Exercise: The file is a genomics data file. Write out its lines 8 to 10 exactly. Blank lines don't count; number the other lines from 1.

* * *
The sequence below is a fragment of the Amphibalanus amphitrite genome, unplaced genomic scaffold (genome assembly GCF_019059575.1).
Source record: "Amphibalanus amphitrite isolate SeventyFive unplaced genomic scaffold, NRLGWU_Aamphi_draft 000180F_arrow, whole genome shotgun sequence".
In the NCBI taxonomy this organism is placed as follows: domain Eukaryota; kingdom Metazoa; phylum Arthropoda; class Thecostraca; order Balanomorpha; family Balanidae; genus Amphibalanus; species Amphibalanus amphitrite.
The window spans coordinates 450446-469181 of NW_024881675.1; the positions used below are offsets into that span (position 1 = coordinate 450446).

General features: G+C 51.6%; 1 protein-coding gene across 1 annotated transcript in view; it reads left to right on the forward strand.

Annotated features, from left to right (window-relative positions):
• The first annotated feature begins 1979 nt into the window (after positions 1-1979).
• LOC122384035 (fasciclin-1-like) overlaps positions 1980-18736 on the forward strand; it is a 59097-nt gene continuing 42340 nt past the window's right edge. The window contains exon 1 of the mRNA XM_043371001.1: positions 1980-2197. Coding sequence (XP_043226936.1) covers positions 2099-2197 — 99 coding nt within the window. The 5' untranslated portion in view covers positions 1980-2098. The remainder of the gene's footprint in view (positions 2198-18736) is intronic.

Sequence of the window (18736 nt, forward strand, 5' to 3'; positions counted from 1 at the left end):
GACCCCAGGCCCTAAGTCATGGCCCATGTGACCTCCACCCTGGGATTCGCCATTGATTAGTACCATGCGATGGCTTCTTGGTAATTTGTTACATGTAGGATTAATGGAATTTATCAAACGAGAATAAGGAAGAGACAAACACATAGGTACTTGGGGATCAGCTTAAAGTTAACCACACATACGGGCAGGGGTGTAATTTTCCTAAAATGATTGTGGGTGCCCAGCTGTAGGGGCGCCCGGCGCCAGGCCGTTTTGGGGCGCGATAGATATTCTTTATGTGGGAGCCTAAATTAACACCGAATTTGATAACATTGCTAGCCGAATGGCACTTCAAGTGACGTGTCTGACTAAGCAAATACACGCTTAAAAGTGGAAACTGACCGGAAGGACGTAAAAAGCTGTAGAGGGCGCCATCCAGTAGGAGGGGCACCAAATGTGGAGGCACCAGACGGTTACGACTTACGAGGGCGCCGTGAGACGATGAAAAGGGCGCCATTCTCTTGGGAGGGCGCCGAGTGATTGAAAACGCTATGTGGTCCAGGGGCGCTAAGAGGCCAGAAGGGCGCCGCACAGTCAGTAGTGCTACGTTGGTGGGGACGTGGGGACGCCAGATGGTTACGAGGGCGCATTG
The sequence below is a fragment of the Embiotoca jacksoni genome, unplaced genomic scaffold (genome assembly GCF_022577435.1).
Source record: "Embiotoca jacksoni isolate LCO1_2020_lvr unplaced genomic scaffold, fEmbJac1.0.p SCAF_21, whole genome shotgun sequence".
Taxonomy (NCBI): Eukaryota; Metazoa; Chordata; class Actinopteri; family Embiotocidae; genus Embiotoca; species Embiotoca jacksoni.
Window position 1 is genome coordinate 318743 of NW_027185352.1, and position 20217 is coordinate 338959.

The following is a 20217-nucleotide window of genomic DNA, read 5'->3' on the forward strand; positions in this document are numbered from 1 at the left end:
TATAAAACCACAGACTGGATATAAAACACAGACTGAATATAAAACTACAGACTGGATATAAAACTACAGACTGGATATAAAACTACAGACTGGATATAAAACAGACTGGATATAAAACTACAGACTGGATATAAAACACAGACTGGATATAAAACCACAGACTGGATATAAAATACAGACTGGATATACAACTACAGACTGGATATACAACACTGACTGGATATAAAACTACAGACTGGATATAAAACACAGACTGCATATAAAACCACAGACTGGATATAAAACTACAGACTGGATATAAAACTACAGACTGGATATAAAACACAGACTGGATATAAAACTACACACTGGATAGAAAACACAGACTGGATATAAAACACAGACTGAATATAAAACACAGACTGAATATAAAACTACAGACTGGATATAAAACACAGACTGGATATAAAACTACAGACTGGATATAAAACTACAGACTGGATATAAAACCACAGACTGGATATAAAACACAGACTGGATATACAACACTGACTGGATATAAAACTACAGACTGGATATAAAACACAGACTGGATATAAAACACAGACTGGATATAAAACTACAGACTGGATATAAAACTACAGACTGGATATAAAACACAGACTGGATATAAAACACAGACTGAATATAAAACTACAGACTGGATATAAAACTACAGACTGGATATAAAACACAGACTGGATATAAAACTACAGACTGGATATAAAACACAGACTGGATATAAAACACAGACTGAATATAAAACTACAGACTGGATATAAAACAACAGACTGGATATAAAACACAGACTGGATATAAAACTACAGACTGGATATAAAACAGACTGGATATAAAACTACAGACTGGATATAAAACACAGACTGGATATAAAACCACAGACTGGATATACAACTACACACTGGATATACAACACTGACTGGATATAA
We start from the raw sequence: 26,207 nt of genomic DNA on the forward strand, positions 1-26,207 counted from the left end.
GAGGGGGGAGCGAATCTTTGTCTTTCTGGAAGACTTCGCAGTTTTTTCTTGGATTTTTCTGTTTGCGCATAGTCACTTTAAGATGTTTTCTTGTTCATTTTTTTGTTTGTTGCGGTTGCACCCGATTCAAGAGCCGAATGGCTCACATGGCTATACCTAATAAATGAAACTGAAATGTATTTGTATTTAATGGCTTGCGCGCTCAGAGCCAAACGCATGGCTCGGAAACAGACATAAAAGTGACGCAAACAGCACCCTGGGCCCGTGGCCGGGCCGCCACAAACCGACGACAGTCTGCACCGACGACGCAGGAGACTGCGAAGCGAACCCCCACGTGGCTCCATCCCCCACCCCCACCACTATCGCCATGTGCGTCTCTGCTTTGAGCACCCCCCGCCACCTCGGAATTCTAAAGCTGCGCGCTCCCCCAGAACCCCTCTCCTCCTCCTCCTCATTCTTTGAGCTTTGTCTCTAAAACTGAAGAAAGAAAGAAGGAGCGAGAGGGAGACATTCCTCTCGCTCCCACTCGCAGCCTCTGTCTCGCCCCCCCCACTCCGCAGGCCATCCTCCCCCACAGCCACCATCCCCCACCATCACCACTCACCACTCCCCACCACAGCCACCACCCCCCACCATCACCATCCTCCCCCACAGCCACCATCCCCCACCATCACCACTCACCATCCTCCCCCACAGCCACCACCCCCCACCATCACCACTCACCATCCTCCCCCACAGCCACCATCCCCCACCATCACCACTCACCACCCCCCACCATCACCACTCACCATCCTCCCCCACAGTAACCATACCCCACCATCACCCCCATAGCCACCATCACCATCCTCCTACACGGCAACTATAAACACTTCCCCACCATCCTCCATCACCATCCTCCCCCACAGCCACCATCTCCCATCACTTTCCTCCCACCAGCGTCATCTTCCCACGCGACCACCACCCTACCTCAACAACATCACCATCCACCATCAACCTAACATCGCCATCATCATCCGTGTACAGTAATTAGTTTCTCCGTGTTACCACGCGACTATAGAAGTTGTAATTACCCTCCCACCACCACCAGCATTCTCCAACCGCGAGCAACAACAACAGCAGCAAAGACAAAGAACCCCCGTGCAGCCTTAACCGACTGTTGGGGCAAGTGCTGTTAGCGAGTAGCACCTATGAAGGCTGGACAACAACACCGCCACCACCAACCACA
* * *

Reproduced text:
• LOC122384035 (fasciclin-1-like) overlaps positions 1980-18736 on the forward strand; it is a 59097-nt gene continuing 42340 nt past the window's right edge. The window contains exon 1 of the mRNA XM_043371001.1: positions 1980-2197. Coding sequence (XP_043226936.1) covers positions 2099-2197 — 99 coding nt within the window. The 5' untranslated portion in view covers positions 1980-2098. The remainder of the gene's footprint in view (positions 2198-18736) is intronic.

Sequence of the window (18736 nt, forward strand, 5' to 3'; positions counted from 1 at the left end):
GACCCCAGGCCCTAAGTCATGGCCCATGTGACCTCCACCCTGGGATTCGCCATTGATTAGTACCATGCGATGGCTTCTTGGTAATTTGTTACATGTAGGATTAATGGAATTTATCAAACGAGAATAAGGAAGAGACAAACACATAGGTACTTGGGGATCAGCTTAAAGTTAACCACACATACGGGCAGGGGTGTAATTTTCCTAAAATGATTGTGGGTGCCCAGCTGTAGGGGCGCCCGGCGCCAGGCCGTTTTGGGGCGCGATAGATATTCTTTATGTGGGAGCCTAAATTAACACCGAATTTGATAACATTGCTAGCCGAATGGCACTTCAAGTGACGTGTCTGACTAAGCAAATACACGCTTAAAAGTGGAAACTGACCGGAAGGACGTAAAAAGCTGTAGAGGGCGCCATCCAGTAGGAGGGGCACCAAATGTGGAGGCACCAGACGGTTACGACTTACGAGGGCGCCGTGAGACGATGAAAAGGGCGCCATTCTCTTGGGAGGGCGCCGAGTGATTGAAAACGCTATGTGGTCCAGGGGCGCTAAGAGGCCAGAAGGGCGCCGCACAGTCAGTAGTGCTACGTTGGTGGGGACGTGGGGACGCCAGATGGTTACGAGGGCGCATTG